Microsoft is the latest tech company to announce staff layoffs. In the latest round, Microsoft is laying off employees from across the company, including employees in the Xbox division, legal, strategic missions and technology, and other divisions. Though the company did not confirm the total, sources say that fewer than 1,000 employers will be laid off, reports Insider.
“Like all companies, we evaluate our business priorities on a regular basis, and make structural adjustments accordingly,” a Microsoft spokesperson said. “We will continue to invest in our business and hire in key growth areas in the year ahead.”
Tom Warren, a senior editor at The Verge, reported what he knew on Twitter.
July’s “strategic realignment”
In July, just prior to reporting their fiscal year-end results, Microsoft announced a “strategic realignment” which also included staff layoffs. At that time, the tech giant cut employees from teams including consulting and customer and partner solutions across a range of regions, said Bloomberg.
“Today we had a small number of role eliminations. Like all companies, we evaluate our business priorities on a regular basis, and make structural adjustments accordingly,” Microsoft said in a statement emailed to Bloomberg. “We will continue to invest in our business and grow headcount overall in the year ahead.”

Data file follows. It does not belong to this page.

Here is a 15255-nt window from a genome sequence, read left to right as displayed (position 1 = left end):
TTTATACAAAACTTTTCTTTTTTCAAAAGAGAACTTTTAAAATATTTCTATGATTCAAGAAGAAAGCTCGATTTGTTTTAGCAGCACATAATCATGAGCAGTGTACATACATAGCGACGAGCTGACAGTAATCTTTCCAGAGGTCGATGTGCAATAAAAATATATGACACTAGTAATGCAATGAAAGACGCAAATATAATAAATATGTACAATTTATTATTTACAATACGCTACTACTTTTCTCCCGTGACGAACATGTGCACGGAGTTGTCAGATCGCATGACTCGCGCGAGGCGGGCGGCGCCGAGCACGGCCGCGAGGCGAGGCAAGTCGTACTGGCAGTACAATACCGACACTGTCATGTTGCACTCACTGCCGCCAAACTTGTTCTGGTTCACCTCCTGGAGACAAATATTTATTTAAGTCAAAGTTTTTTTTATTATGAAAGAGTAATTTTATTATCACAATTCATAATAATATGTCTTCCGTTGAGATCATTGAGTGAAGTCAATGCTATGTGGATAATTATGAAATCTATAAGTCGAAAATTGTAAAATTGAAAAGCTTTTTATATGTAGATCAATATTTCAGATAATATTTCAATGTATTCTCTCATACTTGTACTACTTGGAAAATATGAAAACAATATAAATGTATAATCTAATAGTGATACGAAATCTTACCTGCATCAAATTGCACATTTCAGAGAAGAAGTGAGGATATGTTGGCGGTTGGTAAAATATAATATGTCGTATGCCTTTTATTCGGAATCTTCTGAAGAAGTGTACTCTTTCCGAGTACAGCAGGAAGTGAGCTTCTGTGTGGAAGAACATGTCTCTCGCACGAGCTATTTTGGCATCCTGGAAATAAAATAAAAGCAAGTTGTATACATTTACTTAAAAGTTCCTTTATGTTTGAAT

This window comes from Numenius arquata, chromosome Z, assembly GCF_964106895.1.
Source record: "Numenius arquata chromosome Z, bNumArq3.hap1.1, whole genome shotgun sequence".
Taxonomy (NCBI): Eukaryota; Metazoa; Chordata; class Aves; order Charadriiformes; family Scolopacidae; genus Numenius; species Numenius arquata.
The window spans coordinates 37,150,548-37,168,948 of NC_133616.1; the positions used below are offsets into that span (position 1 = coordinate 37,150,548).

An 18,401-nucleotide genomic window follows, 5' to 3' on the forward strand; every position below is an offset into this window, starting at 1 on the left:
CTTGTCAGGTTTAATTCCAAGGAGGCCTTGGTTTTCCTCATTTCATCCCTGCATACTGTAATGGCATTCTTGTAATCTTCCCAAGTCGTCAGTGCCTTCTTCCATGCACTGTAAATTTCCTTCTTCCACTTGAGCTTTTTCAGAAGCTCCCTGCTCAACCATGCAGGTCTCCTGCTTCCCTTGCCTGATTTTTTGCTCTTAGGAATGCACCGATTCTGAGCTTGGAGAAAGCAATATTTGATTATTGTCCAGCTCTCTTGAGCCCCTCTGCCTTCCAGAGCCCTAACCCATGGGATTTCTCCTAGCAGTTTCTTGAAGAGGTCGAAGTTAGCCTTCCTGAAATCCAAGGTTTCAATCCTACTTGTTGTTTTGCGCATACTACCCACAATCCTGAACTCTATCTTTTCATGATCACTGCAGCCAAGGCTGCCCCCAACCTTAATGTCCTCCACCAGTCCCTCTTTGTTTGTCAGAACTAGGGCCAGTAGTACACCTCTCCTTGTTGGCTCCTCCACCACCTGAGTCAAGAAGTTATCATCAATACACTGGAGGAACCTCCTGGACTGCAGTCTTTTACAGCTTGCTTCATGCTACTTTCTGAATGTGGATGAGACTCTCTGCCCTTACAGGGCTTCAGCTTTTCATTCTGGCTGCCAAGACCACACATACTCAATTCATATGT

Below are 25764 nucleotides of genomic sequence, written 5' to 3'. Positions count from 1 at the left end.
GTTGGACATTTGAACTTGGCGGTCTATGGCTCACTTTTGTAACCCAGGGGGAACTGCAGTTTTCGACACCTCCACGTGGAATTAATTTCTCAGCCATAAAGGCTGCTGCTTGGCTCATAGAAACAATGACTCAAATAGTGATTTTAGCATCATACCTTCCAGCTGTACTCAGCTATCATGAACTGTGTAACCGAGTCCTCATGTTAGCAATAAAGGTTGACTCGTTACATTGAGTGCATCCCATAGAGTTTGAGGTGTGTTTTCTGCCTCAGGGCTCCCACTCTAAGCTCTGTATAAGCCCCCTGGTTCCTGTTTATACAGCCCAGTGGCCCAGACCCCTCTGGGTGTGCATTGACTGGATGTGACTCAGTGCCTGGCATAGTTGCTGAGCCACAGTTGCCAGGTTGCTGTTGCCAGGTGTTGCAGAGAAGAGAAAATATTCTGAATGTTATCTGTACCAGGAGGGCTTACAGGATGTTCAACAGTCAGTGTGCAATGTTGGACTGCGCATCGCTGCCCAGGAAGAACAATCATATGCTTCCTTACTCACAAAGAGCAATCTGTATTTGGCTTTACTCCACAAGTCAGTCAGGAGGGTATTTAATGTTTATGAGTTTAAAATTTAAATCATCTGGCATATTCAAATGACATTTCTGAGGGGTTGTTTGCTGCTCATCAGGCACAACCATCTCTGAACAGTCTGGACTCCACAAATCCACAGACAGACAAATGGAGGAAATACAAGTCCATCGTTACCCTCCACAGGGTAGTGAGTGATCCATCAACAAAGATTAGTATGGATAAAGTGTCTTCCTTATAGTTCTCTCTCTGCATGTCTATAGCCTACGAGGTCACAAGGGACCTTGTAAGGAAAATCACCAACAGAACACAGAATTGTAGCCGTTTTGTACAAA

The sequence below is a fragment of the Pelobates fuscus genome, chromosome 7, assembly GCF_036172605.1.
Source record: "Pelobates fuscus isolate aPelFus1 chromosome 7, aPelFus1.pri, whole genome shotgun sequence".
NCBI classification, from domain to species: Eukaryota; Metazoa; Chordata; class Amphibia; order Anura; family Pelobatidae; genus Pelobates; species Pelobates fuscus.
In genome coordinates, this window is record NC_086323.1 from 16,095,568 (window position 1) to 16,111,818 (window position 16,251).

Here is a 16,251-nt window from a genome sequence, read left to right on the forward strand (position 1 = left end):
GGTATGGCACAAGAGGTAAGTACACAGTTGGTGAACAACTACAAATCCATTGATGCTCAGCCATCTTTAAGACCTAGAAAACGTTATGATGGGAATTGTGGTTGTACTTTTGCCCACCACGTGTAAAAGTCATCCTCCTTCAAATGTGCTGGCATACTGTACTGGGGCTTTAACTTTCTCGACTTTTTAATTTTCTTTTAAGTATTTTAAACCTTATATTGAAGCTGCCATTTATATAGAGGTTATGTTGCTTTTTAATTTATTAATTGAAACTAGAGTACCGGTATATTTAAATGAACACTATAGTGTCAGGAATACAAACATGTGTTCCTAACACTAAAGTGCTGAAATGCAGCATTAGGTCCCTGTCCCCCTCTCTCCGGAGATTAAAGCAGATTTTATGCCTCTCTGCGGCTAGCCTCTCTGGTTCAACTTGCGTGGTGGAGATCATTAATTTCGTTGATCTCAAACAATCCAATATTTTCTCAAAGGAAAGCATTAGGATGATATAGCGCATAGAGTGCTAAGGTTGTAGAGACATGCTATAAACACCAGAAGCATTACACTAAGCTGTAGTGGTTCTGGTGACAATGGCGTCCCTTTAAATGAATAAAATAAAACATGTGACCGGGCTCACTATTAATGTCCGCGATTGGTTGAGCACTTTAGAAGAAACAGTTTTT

Again, Microsoft did not quote numbers, but they said they would lay off less than 1% of their global workforce of 180,000. The company also said they would slow their hiring.
News of the staff layoffs did not have much impact on Microsoft stock (NASDAQ: MSFT). News of the layoffs started making the rounds online on October 17. On that date, Microsoft stock closed at $237.53 per share. As of 4 p.m. Eastern on October 21, Microsoft stock was valued at $242.12 per share, a slight increase. This is still well below the company’s 52-week high of $349.67 per share and uncomfortably close to the company’s 52-week low of $219.13.
On September 20, Microsoft announced a quarterly dividend of $0.68 per share, a 10% increase over the prior quarter’s dividend. It will be payable on December 8 to shareholders of record as of November 17.
Microsoft will host its next earnings call for the first quarter of fiscal year 2023 on October 25. Whether or not they plan to address the layoffs, analysts and journalists on the call are likely to ask about them and how they impact the company’s outlook for the next quarter.
Other tech companies feeling the pressure
Microsoft is not alone in terms of companies doing layoffs in 2022. Many other tech companies have laid off staff this year and/or frozen hiring except for key areas. Among those who have laid off staff are Byju, Netflix, Qumulo, SAP, Twitter, Patreon and Meta.
Microsoft typically does its layoffs around the last quarter of each fiscal year. That accounts for the July layoffs, so this round of layoffs is outside their standard cycle. Companies like Microsoft ramped up during the pandemic as the need for their cloud-based services increased. However, now that we have adapted, the economy is shifting, and unfortunately, human resources are often the first to go.